March 19, 2018
Atrial fibrillation (AF) is a heart condition that causes an irregular and often rapid heart rate. It increases the risk of developing strokes, heart failure, and even dementia. Although associated with aging, high blood ...

Skin found to play a role in controlling blood pressure

October 25, 2017
Skin plays a surprising role in helping regulate blood pressure and heart rate, according to scientists at the University of Cambridge and the Karolinska Institute, Sweden. While this discovery was made in mice, the researchers ...

In longitudinal studies, dried blood spot samples have a role to play

July 26, 2017
Longitudinal studies of disease require collecting biofluids, preferentially blood. But getting serum blood samples takes the work of a professional, and storing thousands of such samples at -80 degrees C means using a lot ...

Aging mice given blood plasma from young humans regain youthful attributes

November 17, 2016
(Medical Xpress)—A team of researchers working at a company called Alkahest has reported at this year's Society for Neuroscience annual meeting that injections of blood plasma from young human beings caused aging mice to ...

Recommended for you

Using light to stop itch

December 17, 2018
Itch is easily one of the most annoying sensations. For chronic skin diseases like eczema, it's a major symptom. Although it gives temporary relief, scratching only makes things worse because it can cause skin damage, additional ...

Law professor suggests a way to validate and integrate deep learning medical systems

December 13, 2018
University of Michigan professor W. Nicholson Price, who also has affiliations with Harvard Law School and the University of Copenhagen Faculty of Law, suggests in a Focus piece published in Science Translational Medicine, ...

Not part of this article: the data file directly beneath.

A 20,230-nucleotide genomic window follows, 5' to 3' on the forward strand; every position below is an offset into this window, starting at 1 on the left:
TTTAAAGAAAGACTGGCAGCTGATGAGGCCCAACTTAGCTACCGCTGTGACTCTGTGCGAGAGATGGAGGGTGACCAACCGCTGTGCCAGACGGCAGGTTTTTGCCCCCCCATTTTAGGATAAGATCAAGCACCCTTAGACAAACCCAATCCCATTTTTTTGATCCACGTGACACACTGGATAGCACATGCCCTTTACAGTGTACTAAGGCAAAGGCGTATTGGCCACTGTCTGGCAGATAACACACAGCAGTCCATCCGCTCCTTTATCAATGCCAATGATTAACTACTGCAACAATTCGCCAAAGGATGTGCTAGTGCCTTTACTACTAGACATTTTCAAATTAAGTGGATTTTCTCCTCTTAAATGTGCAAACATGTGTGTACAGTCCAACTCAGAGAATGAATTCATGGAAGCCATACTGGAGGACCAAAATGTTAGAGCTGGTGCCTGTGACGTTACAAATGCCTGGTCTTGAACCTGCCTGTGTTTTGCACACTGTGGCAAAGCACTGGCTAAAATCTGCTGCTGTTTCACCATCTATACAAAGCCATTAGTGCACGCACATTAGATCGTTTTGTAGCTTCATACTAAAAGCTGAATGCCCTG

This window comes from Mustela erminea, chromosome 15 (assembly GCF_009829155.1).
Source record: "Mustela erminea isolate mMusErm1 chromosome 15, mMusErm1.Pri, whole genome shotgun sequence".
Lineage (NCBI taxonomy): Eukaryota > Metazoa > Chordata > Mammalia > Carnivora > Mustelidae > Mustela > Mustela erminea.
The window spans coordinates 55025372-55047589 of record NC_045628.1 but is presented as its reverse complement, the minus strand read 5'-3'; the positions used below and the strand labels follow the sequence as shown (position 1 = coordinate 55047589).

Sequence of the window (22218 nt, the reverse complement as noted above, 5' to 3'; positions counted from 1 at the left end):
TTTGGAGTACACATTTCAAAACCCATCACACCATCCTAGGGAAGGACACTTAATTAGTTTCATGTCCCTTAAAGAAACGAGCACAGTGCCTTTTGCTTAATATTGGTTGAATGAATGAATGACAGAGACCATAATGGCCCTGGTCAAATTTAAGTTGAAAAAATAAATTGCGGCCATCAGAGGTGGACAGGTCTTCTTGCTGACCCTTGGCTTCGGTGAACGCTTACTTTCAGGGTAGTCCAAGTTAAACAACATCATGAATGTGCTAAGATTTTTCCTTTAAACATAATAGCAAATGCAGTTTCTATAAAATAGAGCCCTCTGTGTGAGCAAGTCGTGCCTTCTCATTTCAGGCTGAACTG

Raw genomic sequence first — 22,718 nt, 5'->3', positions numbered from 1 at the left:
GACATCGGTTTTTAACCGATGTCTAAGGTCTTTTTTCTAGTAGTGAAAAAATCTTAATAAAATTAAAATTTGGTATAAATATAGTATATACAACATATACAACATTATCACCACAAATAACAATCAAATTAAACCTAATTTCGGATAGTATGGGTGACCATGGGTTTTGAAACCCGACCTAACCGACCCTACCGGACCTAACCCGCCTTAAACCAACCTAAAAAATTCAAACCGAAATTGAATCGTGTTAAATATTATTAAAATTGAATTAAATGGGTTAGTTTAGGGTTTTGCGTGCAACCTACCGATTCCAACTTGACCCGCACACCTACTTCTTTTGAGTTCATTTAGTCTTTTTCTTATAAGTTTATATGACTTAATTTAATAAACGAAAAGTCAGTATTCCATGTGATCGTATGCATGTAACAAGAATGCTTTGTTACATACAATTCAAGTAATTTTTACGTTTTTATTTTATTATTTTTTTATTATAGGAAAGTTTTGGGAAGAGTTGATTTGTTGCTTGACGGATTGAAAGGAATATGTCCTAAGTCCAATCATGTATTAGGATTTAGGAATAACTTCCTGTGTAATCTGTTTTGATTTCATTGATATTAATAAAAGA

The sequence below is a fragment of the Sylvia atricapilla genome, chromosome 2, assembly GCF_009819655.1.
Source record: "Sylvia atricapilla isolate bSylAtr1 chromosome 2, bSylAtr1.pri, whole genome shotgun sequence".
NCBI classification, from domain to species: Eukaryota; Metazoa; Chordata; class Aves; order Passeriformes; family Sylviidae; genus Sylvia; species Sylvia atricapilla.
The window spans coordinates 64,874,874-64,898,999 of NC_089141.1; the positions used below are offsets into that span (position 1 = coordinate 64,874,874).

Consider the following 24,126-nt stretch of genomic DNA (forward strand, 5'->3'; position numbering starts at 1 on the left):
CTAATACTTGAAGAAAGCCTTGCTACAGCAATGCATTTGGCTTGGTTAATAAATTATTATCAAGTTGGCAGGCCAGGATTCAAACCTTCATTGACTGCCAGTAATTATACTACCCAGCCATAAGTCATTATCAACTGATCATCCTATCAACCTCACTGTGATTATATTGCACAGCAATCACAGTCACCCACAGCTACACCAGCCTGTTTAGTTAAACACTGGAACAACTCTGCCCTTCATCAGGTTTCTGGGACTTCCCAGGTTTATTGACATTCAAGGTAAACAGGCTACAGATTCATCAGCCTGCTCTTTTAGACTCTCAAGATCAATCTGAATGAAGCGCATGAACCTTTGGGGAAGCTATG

Exercise-induced hormone irisin triggers bone remodeling in mice

December 13, 2018
Exercise has been touted to build bone mass, but exactly how it actually accomplishes this is a matter of debate. Now, researchers show that an exercise-induced hormone activates cells that are critical for bone remodeling ...

Faster test for Ebola shows promising results in field trials

December 13, 2018
A team of researchers with members from the U.S., Senegal and Guinea, in cooperation with Becton, Dickinson and Company (BD), has developed a faster test for the Ebola virus than those currently in use. In their paper published ...

Pain: Perception and motor impulses arise in brain independently of one another

December 13, 2018
Pain is a negative sensation that we want to get rid of as soon as possible. In order to protect our bodies, we react by withdrawing the hand from heat, for example. This action is usually understood as the consequence of ...

Drug targets for Ebola, Dengue, and Zika viruses found in lab study

December 13, 2018
No drugs are currently available to treat Ebola, Dengue, or Zika viruses, which infect millions of people every year and result in severe illness, birth defects, and even death. New research from the Gladstone Institutes ...

0 comments

Please sign in to add a comment. Registration is free, and takes less than a minute. Read more

Click here to reset your password.
Sign in to get notified via email when new comments are made.